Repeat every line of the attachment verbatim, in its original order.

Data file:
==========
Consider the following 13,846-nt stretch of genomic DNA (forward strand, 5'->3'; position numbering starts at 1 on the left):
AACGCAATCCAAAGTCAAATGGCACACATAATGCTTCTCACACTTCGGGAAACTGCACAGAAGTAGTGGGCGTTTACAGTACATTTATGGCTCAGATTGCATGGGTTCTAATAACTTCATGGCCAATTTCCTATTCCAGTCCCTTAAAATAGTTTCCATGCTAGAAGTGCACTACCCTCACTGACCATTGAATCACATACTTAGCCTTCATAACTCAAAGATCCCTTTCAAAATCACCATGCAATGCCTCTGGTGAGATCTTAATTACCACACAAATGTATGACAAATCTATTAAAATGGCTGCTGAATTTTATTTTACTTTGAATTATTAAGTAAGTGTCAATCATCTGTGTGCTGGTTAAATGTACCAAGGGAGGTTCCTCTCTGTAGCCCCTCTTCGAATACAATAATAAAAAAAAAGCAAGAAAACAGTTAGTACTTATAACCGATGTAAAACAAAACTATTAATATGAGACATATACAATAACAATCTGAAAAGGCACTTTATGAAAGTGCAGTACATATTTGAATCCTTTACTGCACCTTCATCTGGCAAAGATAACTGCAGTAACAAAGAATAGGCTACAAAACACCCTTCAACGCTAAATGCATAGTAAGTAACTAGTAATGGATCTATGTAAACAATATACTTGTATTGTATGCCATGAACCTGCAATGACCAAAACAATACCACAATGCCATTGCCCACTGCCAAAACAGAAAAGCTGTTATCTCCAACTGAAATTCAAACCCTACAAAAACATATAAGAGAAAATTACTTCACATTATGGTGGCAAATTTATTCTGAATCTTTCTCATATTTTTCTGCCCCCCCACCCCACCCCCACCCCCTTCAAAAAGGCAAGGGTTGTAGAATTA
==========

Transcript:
Consider the following 13,846-nt stretch of genomic DNA (forward strand, 5'->3'; position numbering starts at 1 on the left):
AACGCAATCCAAAGTCAAATGGCACACATAATGCTTCTCACACTTCGGGAAACTGCACAGAAGTAGTGGGCGTTTACAGTACATTTATGGCTCAGATTGCATGGGTTCTAATAACTTCATGGCCAATTTCCTATTCCAGTCCCTTAAAATAGTTTCCATGCTAGAAGTGCACTACCCTCACTGACCATTGAATCACATACTTAGCCTTCATAACTCAAAGATCCCTTTCAAAATCACCATGCAATGCCTCTGGTGAGATCTTAATTACCACACAAATGTATGACAAATCTATTAAAATGGCTGCTGAATTTTATTTTACTTTGAATTATTAAGTAAGTGTCAATCATCTGTGTGCTGGTTAAATGTACCAAGGGAGGTTCCTCTCTGTAGCCCCTCTTCGAATACAATAATAAAAAAAAAGCAAGAAAACAGTTAGTACTTATAACCGATGTAAAACAAAACTATTAATATGAGACATATACAATAACAATCTGAAAAGGCACTTTATGAAAGTGCAGTACATATTTGAATCCTTTACTGCACCTTCATCTGGCAAAGATAACTGCAGTAACAAAGAATAGGCTACAAAACACCCTTCAACGCTAAATGCATAGTAAGTAACTAGTAATGGATCTATGTAAACAATATACTTGTATTGTATGCCATGAACCTGCAATGACCAAAACAATACCACAATGCCATTGCCCACTGCCAAAACAGAAAAGCTGTTATCTCCAACTGAAATTCAAACCCTACAAAAACATATAAGAGAAAATTACTTCACATTATGGTGGCAAATTTATTCTGAATCTTTCTCATATTTTTCTGCCCCCCCACCCCACCCCCACCCCCTTCAAAAAGGCAAGGGTTGTAGAATTA